• Collect targeted leads;
  • To brand yourself;
  • Provide customer support;
  • Reduce postage and printing costs;
  • Build an online community;
  • Collect advertising revenue.

When determining your online goals bear in mind that they don’t all have to be achieved at once. If you are on a budget and can’t afford all the bells and whistles in the beginning plan a website that can have new features introduced over a period of time. Being realistic abut what you can achieve is really important. I can’t tell you the number of enquiries I get from people wanting to build the next eBay with a budget of $200. I kid you not.

Defining your goals is the first step in realising a successful website. Everything about your website should be geared towards achieving these goals. The clearer and more realistic you are about your goals the better the strategy you will develop, and the more likely you will achieve online success.

Set a Reasonable Budget

Once your website’s goals have been defined it’s time to start looking at your budget. When building a website it’s important to look at all the costs involved including website design, content creation, website hosting and ongoing marketing and promotion. Under each of these areas are issues you need to consider:

Website Design

The design of your website can include logo design, graphic creation and photography, such as product photography. Take a look at your current marketing materials and determine what can be used on your website and what will need to be  created from scratch. It’s important to keep in mind that your online image should reflect your offline brand. This can be achieved by using the same logo and colour schemes as well as utilising other elements used in your existing marketing materials.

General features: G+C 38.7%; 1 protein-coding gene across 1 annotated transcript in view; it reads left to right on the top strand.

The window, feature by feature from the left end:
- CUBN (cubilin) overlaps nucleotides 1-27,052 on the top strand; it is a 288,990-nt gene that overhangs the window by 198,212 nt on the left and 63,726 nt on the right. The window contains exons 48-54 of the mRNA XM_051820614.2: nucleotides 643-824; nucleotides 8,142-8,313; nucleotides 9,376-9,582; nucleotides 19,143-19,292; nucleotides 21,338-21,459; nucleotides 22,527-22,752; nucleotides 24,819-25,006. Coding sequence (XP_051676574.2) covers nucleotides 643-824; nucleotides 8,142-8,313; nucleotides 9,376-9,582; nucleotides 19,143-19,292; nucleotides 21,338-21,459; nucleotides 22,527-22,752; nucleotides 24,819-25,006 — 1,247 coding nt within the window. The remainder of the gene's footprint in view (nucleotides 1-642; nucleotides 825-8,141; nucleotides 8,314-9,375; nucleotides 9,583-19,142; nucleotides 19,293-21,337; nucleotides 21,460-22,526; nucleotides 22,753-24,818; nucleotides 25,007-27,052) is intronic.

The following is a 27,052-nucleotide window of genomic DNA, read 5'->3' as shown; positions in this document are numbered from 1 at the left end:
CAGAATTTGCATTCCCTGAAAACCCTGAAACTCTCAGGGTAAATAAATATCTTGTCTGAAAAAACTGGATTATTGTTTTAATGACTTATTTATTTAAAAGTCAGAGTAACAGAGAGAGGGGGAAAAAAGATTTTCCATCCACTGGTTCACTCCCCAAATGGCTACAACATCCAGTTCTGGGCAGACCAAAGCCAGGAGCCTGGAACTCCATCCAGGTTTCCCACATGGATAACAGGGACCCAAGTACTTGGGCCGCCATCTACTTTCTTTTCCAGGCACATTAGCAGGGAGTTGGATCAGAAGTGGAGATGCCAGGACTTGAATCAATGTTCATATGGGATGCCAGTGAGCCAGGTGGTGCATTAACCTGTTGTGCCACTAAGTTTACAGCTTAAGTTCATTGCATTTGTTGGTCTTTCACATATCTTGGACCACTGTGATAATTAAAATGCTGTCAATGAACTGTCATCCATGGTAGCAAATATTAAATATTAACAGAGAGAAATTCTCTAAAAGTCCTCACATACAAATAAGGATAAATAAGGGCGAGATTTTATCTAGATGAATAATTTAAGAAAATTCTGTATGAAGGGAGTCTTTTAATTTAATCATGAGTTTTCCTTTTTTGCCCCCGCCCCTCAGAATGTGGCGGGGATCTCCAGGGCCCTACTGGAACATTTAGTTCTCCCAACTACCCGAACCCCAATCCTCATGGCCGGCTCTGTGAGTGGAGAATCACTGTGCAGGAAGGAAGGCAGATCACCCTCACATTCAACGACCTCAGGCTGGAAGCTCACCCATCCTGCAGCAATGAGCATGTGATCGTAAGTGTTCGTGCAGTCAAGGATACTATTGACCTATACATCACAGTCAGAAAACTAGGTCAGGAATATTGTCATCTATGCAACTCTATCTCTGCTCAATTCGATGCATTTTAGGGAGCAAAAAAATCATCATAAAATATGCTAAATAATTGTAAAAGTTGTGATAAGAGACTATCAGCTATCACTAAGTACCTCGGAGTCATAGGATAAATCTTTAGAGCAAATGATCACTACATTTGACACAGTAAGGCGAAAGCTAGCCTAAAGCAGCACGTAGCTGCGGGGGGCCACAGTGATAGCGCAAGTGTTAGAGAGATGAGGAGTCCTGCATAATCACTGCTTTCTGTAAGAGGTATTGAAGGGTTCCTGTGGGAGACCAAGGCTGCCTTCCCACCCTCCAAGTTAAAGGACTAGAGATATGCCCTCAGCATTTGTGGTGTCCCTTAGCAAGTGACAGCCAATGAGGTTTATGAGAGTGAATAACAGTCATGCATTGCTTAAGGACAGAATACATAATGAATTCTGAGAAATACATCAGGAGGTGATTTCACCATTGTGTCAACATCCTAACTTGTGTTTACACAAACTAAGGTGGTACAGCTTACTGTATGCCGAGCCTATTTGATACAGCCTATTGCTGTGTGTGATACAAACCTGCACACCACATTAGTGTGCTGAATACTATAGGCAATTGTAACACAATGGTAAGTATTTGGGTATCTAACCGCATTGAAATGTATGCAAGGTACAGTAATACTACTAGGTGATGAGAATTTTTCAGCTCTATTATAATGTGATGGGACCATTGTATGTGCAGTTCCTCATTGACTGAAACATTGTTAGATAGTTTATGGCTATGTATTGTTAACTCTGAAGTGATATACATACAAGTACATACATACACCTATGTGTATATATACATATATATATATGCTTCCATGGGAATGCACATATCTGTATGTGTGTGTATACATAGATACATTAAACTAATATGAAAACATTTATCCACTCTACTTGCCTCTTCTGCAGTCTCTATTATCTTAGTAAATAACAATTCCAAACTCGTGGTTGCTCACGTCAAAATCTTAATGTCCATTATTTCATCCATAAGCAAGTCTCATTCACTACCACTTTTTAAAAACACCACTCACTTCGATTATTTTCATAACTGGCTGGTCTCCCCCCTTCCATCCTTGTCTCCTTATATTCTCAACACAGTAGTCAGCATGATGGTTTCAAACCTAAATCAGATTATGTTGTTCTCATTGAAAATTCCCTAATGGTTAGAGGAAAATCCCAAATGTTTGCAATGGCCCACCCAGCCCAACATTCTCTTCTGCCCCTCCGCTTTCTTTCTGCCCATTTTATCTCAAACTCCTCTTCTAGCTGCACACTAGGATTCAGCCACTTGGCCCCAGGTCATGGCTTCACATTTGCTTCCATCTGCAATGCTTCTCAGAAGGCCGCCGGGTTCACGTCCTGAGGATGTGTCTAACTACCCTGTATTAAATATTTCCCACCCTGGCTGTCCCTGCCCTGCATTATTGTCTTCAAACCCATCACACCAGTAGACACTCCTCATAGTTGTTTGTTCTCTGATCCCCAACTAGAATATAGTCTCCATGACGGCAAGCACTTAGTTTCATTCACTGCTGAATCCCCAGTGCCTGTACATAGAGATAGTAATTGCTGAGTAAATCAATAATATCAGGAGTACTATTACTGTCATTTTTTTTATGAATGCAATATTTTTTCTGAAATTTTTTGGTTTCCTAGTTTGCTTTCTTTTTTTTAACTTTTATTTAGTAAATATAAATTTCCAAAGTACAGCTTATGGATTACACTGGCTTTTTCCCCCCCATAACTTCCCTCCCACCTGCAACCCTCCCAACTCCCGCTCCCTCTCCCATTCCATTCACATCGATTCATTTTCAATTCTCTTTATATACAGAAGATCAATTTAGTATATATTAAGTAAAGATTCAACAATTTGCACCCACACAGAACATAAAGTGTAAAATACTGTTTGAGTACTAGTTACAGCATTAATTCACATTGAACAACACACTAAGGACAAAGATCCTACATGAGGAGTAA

Content Creation

Content creation more simply refers to the text on your website. This text includes information about your business and the products and/or services you offer. Are you able to write this text yourself or will you require someone to do it for you?

Website Hosting

Once built your website needs somewhere to live. This is known as website hosting. There are hundreds of thousands of website hosting providers which can make choosing the right one a daunting task. When researching your available options keep in mind the following:

  1. Reliability
  2. Speed
  3. Storage Space
  4. Scalability
  5. Support

Your web designer should be able to help you choose a website hosting provider to suit your budget and requirements.

Marketing and Promotion

The final consideration in developing your budget is the promotion of your website. A common mistake is the assumption that if you build it they will come. Not so. The Internet is huge, and growing every day, if you want people to visit your site you need to promote it, just like you would an offline business. Website promotion can include a multitude activities including:

Search Engine Optimisation (SEO)

  • Pay Per Click (PPC) Advertising
  • Link Building
  • Newsletter Creation
  • Blogs
  • Promotions
  • Forums

I’ll talk more about these marketing activities later in the article and you can also view our online resources (link at end of the article) for more information.

When it comes to setting your online budget I often find it’s better to look at your budget in terms of what you are prepared to spend in the first 12 months as opposed to just budgeting the initial development of your website. By having a budget for the first 12 months you and your web designer can look at the best way to allocate your money. It may be that you spend 60% building and hosting your website and the remaining 40% to promote it.

Choose the Right Web Design Team

Ok you’ve defined your online goals and set a reasonable budget. Now you need to find someone who can help you achieve these goals. Enter the web designer.